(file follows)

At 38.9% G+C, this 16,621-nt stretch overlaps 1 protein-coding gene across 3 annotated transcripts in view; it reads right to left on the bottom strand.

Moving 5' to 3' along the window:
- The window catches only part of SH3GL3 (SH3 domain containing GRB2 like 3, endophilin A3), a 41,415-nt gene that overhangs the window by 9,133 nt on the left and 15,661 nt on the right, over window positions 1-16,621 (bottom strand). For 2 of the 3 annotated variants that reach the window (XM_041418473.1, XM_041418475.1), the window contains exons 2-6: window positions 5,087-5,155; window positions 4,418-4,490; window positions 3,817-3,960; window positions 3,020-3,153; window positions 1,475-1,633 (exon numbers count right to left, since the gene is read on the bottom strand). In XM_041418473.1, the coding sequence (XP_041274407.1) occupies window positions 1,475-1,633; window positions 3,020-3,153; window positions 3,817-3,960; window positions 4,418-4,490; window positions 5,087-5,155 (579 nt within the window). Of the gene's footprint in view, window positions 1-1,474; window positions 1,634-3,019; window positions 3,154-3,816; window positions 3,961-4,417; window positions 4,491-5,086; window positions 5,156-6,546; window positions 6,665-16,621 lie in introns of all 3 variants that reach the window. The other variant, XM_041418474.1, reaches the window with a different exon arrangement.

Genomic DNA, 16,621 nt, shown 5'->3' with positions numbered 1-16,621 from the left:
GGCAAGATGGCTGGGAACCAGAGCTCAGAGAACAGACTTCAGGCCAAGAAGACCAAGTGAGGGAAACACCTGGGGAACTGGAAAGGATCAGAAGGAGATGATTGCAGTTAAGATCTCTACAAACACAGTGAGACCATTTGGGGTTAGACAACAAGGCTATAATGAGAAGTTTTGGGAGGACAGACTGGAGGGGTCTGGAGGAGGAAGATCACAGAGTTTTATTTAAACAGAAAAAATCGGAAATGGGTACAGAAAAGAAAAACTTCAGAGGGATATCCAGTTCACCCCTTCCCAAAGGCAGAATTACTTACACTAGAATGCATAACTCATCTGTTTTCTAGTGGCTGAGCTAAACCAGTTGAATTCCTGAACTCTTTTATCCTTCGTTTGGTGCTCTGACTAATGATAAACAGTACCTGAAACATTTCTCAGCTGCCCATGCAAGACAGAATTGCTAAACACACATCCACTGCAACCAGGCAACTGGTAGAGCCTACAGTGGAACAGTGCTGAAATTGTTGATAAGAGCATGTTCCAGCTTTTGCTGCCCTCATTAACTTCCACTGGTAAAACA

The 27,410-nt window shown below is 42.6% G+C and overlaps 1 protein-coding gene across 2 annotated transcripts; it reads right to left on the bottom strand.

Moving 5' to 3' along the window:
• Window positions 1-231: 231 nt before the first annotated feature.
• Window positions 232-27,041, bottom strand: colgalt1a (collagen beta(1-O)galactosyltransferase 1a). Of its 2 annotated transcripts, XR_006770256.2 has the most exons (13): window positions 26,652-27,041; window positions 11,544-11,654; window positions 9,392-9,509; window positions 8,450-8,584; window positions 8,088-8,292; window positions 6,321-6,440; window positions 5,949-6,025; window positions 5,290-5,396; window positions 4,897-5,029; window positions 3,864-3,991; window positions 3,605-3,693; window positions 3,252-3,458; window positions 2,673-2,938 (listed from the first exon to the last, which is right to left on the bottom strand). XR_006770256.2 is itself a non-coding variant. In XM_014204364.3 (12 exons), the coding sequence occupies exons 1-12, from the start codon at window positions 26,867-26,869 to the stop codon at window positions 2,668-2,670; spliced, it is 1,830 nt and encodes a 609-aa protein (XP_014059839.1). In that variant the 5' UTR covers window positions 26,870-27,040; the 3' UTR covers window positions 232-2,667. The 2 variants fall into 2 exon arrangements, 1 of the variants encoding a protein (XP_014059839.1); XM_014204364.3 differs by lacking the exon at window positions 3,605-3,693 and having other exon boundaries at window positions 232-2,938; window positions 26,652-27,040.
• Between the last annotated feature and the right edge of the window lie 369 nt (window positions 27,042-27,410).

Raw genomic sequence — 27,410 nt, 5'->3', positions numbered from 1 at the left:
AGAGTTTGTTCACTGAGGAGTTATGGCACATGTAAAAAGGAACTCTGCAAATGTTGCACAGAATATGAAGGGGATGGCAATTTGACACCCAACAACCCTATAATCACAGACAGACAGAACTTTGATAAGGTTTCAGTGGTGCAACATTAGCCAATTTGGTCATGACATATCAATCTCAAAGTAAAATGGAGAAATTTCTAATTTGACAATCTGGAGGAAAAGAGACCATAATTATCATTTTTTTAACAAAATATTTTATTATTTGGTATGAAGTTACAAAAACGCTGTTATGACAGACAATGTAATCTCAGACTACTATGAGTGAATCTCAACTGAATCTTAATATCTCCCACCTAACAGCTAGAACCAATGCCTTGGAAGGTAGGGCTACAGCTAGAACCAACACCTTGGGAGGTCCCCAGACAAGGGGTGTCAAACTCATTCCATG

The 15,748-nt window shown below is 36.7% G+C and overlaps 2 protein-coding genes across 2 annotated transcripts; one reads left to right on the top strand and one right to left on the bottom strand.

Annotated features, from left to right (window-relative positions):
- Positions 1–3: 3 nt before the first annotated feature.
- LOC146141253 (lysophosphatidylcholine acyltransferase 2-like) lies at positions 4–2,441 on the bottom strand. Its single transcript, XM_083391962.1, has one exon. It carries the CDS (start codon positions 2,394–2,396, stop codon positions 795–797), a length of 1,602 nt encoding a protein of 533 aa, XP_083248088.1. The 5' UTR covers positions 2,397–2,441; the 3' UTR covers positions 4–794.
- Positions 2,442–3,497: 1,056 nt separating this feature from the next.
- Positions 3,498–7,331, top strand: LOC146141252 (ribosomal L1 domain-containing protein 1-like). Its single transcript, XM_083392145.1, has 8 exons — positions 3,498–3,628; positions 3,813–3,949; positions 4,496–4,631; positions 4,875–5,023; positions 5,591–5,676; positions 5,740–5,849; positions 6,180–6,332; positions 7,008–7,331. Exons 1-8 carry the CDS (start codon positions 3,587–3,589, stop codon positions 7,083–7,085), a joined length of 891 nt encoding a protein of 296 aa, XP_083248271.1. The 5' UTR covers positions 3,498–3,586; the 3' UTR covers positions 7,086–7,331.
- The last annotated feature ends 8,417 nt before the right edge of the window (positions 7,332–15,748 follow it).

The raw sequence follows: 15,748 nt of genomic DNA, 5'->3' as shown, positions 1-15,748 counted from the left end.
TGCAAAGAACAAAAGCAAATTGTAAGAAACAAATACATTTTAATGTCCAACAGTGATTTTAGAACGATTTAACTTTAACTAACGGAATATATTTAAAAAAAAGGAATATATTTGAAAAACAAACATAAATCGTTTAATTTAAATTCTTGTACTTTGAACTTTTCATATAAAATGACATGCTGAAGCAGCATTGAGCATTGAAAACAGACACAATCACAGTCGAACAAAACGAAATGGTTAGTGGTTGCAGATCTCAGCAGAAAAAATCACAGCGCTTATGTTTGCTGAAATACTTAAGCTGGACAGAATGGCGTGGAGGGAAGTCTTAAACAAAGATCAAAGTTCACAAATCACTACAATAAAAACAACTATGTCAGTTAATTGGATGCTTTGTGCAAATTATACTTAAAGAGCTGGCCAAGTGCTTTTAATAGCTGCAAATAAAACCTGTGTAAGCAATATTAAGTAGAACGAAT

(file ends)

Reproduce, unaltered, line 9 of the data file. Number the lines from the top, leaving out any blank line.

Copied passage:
• Window positions 232-27,041, bottom strand: colgalt1a (collagen beta(1-O)galactosyltransferase 1a). Of its 2 annotated transcripts, XR_006770256.2 has the most exons (13): window positions 26,652-27,041; window positions 11,544-11,654; window positions 9,392-9,509; window positions 8,450-8,584; window positions 8,088-8,292; window positions 6,321-6,440; window positions 5,949-6,025; window positions 5,290-5,396; window positions 4,897-5,029; window positions 3,864-3,991; window positions 3,605-3,693; window positions 3,252-3,458; window positions 2,673-2,938 (listed from the first exon to the last, which is right to left on the bottom strand). XR_006770256.2 is itself a non-coding variant. In XM_014204364.3 (12 exons), the coding sequence occupies exons 1-12, from the start codon at window positions 26,867-26,869 to the stop codon at window positions 2,668-2,670; spliced, it is 1,830 nt and encodes a 609-aa protein (XP_014059839.1). In that variant the 5' UTR covers window positions 26,870-27,040; the 3' UTR covers window positions 232-2,667. The 2 variants fall into 2 exon arrangements, 1 of the variants encoding a protein (XP_014059839.1); XM_014204364.3 differs by lacking the exon at window positions 3,605-3,693 and having other exon boundaries at window positions 232-2,938; window positions 26,652-27,040.